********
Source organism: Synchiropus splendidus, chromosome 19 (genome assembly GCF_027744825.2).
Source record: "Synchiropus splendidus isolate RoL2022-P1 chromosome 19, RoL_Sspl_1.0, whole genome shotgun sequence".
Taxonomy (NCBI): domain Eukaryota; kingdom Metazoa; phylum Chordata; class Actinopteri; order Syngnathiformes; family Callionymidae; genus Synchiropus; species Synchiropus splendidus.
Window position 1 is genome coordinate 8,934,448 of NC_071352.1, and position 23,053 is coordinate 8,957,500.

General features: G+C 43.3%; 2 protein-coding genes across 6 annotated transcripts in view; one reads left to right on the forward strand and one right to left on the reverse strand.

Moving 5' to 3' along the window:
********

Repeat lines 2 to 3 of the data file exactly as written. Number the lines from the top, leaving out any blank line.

Source record: "Synchiropus splendidus isolate RoL2022-P1 chromosome 19, RoL_Sspl_1.0, whole genome shotgun sequence".
Taxonomy (NCBI): domain Eukaryota; kingdom Metazoa; phylum Chordata; class Actinopteri; order Syngnathiformes; family Callionymidae; genus Synchiropus; species Synchiropus splendidus.